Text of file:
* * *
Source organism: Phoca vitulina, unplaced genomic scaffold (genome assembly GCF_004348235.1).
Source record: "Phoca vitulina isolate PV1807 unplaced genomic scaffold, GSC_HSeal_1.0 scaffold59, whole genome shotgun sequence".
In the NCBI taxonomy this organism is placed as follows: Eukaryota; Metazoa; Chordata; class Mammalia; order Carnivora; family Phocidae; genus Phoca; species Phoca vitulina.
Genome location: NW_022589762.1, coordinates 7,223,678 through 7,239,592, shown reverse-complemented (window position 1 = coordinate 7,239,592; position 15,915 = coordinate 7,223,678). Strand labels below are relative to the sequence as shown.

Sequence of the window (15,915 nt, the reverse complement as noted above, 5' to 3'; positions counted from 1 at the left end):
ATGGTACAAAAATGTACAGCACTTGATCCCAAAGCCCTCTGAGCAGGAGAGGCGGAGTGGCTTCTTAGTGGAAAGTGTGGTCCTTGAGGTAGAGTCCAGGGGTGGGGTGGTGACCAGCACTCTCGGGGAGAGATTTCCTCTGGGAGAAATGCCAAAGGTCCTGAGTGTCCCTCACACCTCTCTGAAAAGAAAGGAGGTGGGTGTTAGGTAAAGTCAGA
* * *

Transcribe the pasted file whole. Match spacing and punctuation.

Source organism: Phoca vitulina, unplaced genomic scaffold (genome assembly GCF_004348235.1).
Source record: "Phoca vitulina isolate PV1807 unplaced genomic scaffold, GSC_HSeal_1.0 scaffold59, whole genome shotgun sequence".
In the NCBI taxonomy this organism is placed as follows: Eukaryota; Metazoa; Chordata; class Mammalia; order Carnivora; family Phocidae; genus Phoca; species Phoca vitulina.
Genome location: NW_022589762.1, coordinates 7,223,678 through 7,239,592, shown reverse-complemented (window position 1 = coordinate 7,239,592; position 15,915 = coordinate 7,223,678). Strand labels below are relative to the sequence as shown.

Sequence of the window (15,915 nt, the reverse complement as noted above, 5' to 3'; positions counted from 1 at the left end):
ATGGTACAAAAATGTACAGCACTTGATCCCAAAGCCCTCTGAGCAGGAGAGGCGGAGTGGCTTCTTAGTGGAAAGTGTGGTCCTTGAGGTAGAGTCCAGGGGTGGGGTGGTGACCAGCACTCTCGGGGAGAGATTTCCTCTGGGAGAAATGCCAAAGGTCCTGAGTGTCCCTCACACCTCTCTGAAAAGAAAGGAGGTGGGTGTTAGGTAAAGTCAGA